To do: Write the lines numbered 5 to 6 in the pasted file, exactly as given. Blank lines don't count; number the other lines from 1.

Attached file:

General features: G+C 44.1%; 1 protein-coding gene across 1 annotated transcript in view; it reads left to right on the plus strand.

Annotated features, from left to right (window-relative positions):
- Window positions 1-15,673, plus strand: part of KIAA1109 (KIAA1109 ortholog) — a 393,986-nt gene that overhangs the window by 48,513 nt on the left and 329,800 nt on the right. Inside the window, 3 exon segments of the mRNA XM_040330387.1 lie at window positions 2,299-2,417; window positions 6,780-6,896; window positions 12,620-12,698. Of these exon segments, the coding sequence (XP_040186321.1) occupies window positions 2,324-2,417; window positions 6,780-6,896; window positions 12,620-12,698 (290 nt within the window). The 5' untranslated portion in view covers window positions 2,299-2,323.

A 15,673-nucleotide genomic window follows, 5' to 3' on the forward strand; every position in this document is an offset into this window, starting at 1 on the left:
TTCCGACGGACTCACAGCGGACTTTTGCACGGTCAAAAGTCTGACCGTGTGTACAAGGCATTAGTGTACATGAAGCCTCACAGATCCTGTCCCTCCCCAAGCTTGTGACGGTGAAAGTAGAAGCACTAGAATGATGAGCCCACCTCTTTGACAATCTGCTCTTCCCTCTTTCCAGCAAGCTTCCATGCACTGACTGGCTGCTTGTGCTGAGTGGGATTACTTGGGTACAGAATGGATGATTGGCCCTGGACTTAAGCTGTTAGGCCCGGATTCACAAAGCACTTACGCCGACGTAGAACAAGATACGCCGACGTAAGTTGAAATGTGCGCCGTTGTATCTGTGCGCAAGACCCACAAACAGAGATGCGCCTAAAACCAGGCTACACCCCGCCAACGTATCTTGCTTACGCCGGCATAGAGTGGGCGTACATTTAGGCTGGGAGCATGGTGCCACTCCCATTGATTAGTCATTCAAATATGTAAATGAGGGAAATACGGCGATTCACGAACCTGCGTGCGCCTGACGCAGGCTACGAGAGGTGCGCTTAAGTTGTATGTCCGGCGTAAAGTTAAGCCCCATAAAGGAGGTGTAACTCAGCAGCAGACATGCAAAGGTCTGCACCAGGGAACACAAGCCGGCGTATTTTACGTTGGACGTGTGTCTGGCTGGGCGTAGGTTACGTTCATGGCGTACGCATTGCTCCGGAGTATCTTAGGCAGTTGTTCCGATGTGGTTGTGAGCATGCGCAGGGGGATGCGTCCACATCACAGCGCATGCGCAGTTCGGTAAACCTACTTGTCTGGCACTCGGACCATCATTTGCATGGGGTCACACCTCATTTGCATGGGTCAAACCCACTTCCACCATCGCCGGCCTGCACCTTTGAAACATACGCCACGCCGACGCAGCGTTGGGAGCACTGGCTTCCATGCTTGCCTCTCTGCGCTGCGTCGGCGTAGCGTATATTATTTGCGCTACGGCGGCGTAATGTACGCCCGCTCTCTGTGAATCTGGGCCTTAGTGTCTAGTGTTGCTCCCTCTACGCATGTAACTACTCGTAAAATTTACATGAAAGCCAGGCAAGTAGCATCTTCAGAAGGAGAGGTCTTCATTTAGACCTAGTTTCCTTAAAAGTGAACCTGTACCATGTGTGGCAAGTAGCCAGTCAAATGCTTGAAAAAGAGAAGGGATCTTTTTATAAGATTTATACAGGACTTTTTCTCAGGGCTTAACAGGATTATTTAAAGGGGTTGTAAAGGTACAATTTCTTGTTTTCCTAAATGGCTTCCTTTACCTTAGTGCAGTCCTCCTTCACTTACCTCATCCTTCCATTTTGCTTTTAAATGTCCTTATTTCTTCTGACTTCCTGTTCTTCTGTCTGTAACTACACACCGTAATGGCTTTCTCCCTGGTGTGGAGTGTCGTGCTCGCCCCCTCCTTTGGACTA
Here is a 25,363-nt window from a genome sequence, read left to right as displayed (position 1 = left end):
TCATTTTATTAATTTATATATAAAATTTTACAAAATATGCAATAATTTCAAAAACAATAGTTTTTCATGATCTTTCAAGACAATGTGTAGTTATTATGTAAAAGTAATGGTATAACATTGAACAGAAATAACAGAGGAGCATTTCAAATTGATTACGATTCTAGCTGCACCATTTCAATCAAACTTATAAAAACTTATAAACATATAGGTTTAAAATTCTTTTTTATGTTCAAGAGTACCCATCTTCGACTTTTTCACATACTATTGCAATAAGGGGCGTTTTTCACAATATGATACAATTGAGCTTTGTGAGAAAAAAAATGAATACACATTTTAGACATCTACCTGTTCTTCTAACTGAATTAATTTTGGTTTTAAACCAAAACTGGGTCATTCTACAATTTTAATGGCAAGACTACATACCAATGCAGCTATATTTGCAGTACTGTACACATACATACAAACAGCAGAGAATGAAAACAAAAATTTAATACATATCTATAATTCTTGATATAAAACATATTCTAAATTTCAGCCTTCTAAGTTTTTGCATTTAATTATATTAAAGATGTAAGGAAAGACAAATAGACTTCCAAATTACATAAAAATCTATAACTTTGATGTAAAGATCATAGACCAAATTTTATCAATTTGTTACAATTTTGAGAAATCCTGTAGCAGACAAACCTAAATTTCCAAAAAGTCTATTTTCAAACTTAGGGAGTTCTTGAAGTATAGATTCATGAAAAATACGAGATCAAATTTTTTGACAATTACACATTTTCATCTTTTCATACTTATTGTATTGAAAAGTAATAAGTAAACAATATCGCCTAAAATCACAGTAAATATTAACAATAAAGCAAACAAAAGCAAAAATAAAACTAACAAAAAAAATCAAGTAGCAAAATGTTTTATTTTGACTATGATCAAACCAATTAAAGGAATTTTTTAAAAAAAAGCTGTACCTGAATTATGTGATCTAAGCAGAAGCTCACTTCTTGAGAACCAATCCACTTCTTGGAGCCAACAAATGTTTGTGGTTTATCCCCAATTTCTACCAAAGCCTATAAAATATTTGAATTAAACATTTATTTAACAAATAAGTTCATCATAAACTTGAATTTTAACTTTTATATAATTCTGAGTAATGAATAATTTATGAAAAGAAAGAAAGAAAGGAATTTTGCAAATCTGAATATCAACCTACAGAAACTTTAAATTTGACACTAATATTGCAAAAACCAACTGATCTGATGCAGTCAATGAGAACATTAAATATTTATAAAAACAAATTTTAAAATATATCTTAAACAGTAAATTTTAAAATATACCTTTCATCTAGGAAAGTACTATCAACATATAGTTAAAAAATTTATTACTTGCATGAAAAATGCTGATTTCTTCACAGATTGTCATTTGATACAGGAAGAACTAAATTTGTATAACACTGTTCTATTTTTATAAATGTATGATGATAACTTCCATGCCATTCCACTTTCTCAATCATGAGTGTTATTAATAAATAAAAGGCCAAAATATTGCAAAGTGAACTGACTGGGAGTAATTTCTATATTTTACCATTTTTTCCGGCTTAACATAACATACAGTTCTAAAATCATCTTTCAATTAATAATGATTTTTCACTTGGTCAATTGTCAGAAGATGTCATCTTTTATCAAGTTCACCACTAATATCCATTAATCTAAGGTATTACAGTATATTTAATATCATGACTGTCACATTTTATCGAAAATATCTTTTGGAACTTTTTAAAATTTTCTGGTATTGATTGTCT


TTCCGACGGACTCACAGCGGACTTTTGCACGGTCAAAAGTCTGACCGTGTGTACAAGGCATTAGTGTACATGAAGCCTCACAGATCCTGTCCCTCCCCAAGCTTGTGACGGTGAAAGTAGAAGCACTAGAATGATGAGCCCACCTCTTTGACAATCTGCTCTTCCCTCTTTCCAGCAAGCTTCCATGCACTGACTGGCTGCTTGTGCTGAGTGGGATTACTTGGGTACAGAATGGATGATTGGCCCTGGACTTAAGCTGTTAGGCCCGGATTCACAAAGCACTTACGCCGACGTAGAACAAGATACGCCGACGTAAGTTGAAATGTGCGCCGTTGTATCTGTGCGCAAGACCCACAAACAGAGATGCGCCTAAAACCAGGCTACACCCCGCCAACGTATCTTGCTTACGCCGGCATAGAGTGGGCGTACATTTAGGCTGGGAGCATGGTGCCACTCCCATTGATTAGTCATTCAAATATGTAAATGAGGGAAATACGGCGATTCACGAACCTGCGTGCGCCTGACGCAGGCTACGAGAGGTGCGCTTAAGTTGTATGTCCGGCGTAAAGTTAAGCCCCATAAAGGAGGTGTAACTCAGCAGCAGACATGCAAAGGTCTGCACCAGGGAACACAAGCCGGCGTATTTTACGTTGGACGTGTGTCTGGCTGGGCGTAGGTTACGTTCATGGCGTACGCATTGCTCCGGAGTATCTTAGGCAGTTGTTCCGATGTGGTTGTGAGCATGCGCAGGGGGATGCGTCCACATCACAGCGCATGCGCAGTTCGGTAAACCTACTTGTCTGGCACTCGGACCATCATTTGCATGGGGTCACACCTCATTTGCATGGGTCAAACCCACTTCCACCATCGCCGGCCTGCACCTTTGAAACATACGCCACGCCGACGCAGCGTTGGGAGCACTGGCTTCCATGCTTGCCTCTCTGCGCTGCGTCGGCGTAGCGTATATTATTTGCGCTACGGCGGCGTAATGTACGCCCGCTCTCTGTGAATCTGGGCCTTAGTGTCTAGTGTTGCTCCCTCTACGCATGTAACTACTCGTAAAATTTACATGAAAGCCAGGCAAGTAGCATCTTCAGAAGGAGAGGTCTTCATTTAGACCTAGTTTCCTTAAAAGTGAACCTGTACCATGTGTGGCAAGTAGCCAGTCAAATGCTTGAAAAAGAGAAGGGATCTTTTTATAAGATTTATACAGGACTTTTTCTCAGGGCTTAACAGGATTATTTAAAGGGGTTGTAAAGGTACAATTTCTTGTTTTCCTAAATGGCTTCCTTTACCTTAGTGCAGTCCTCCTTCACTTACCTCATCCTTCCATTTTGCTTTTAAATGTCCTTATTTCTTCTGACTTCCTGTTCTTCTGTCTGTAACTACACACCGTAATGGCTTTCTCCCTGGTGTGGAGTGTCGTGCTCGCCCCCTCCTTTGGACTA
Here is a 25,363-nt window from a genome sequence, read left to right as displayed (position 1 = left end):